The Commodore 64 was a magical device. When I was a kid, the “C64” was my initial experience with a computer. I typed papers for class (printing them out on a dot matrix printer), played a few rudimentary games (high tech back then!) and even managed to dabble a bit with programming. I was excited for the future of technology…the hype of what was yet to come.
While “technology hype” is often criticized, I am as excited today about the prospects of new technologies as when I was learning how to use the now ancient C64. For example, while watching an interview with Neil deGrasse Tyson, I learned that there are plans to create tiny space probes powered by lasers that can go almost 167,654,157 miles per hour. That’s technology that gets me hyped. It’s science (almost) fiction today that will be our reality in the near future.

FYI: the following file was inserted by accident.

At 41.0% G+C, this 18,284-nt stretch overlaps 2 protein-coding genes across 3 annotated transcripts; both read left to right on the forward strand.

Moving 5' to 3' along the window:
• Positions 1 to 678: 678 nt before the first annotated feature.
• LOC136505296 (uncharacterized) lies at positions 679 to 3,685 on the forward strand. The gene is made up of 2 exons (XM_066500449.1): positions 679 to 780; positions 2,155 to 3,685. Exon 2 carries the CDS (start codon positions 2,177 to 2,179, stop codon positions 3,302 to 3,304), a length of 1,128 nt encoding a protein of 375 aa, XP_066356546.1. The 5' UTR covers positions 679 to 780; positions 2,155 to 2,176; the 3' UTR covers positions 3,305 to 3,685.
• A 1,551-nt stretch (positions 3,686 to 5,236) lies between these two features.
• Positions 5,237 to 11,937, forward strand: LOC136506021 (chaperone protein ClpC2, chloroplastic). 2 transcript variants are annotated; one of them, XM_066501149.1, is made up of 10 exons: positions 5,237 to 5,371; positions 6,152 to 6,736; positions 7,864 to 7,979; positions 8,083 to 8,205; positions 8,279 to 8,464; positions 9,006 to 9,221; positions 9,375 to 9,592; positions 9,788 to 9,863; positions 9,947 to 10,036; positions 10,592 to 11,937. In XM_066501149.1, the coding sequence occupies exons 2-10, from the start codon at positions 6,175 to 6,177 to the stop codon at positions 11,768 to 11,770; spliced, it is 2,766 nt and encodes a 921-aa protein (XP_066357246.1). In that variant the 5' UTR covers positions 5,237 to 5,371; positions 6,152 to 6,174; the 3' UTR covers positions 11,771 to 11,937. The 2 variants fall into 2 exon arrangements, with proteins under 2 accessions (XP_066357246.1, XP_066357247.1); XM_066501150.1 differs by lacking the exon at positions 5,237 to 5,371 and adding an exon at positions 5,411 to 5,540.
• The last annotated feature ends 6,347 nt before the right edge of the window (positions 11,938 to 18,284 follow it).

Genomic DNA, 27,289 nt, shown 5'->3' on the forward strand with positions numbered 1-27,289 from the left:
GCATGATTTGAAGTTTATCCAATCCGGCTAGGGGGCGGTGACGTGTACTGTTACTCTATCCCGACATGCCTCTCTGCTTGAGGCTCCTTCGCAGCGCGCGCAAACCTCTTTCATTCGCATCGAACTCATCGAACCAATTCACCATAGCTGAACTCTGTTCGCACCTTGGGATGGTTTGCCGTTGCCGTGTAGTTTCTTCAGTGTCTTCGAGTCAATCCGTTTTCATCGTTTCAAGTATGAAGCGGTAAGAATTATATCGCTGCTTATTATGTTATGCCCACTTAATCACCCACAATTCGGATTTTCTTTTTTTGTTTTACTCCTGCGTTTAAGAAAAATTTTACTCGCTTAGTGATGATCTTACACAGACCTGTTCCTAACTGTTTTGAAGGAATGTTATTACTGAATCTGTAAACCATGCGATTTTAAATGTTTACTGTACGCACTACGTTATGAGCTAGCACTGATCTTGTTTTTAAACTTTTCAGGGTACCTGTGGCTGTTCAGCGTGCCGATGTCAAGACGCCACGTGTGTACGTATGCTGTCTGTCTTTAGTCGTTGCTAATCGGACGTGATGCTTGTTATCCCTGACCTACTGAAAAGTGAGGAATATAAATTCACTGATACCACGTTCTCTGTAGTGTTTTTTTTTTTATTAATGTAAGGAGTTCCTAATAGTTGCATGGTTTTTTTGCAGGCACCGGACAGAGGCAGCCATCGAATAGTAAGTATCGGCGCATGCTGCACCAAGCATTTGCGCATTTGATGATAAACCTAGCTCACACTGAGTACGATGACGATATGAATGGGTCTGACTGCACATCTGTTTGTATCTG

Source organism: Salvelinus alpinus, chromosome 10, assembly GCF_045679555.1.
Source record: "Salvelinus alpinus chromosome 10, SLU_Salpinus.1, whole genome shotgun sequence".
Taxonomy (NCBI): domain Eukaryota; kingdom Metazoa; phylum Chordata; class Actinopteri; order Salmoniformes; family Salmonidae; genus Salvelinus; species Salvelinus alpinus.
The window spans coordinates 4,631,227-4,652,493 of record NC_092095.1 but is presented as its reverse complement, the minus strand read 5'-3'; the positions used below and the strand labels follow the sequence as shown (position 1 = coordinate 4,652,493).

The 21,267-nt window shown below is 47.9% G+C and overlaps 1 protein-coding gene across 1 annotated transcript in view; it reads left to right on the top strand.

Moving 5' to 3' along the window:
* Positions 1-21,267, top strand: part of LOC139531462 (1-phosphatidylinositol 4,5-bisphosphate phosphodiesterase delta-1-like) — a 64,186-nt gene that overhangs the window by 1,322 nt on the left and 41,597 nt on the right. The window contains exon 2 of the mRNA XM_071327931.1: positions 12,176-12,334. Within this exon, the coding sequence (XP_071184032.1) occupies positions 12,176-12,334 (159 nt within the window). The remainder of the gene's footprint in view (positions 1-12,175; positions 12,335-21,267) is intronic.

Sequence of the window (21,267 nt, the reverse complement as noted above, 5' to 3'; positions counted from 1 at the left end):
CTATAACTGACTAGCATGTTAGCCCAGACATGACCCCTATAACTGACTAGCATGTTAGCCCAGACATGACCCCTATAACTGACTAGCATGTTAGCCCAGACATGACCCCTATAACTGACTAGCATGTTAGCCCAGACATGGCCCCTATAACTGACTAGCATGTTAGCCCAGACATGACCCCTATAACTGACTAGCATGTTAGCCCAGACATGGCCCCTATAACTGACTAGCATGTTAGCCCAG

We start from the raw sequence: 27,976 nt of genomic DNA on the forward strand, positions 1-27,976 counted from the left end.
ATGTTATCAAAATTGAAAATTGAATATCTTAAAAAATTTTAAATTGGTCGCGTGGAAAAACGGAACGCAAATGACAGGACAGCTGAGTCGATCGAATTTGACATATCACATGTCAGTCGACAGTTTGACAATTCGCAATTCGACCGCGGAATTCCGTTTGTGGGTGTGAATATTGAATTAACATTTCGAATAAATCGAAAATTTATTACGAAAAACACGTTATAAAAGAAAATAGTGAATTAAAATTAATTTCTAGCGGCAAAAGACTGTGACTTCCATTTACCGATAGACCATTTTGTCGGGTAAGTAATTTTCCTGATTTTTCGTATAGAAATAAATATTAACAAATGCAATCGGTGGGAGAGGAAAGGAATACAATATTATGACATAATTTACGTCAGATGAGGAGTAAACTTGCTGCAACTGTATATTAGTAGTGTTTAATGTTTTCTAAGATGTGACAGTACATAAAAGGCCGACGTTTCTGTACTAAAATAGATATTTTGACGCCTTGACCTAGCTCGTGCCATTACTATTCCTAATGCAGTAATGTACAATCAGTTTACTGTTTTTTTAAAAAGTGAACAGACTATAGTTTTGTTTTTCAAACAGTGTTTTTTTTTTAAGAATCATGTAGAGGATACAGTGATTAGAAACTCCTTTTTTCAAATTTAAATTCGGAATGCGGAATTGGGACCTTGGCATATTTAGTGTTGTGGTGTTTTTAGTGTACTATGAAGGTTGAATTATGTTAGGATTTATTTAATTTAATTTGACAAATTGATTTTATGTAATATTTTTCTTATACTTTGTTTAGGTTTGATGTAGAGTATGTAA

So how does this connect to higher education? Commodore 64s, space probes, etc? It’s all about a sense of experimentation, trying to do things that weren’t possible before something was invented that now lets us do something new…or better. In higher education, we aren’t always the most high-tech. However, we do interface with a massive amount of technologies that create opportunities to enhance student success.
Continue reading Tech Hype: Emerging Technologies are Our Future
When I was a graduate student at Oregon State University my assistantship supervisor/mentor would always talk about Hobsons as the go-to provider for high level thinking and strategy about enrollment management. Now that they’ve purchased Starfish Retention Solutions, Hobsons is not only a major player in the recruitment and admissions space in HE, but they are also capable of delivering the latest technologies for student success and academic advising.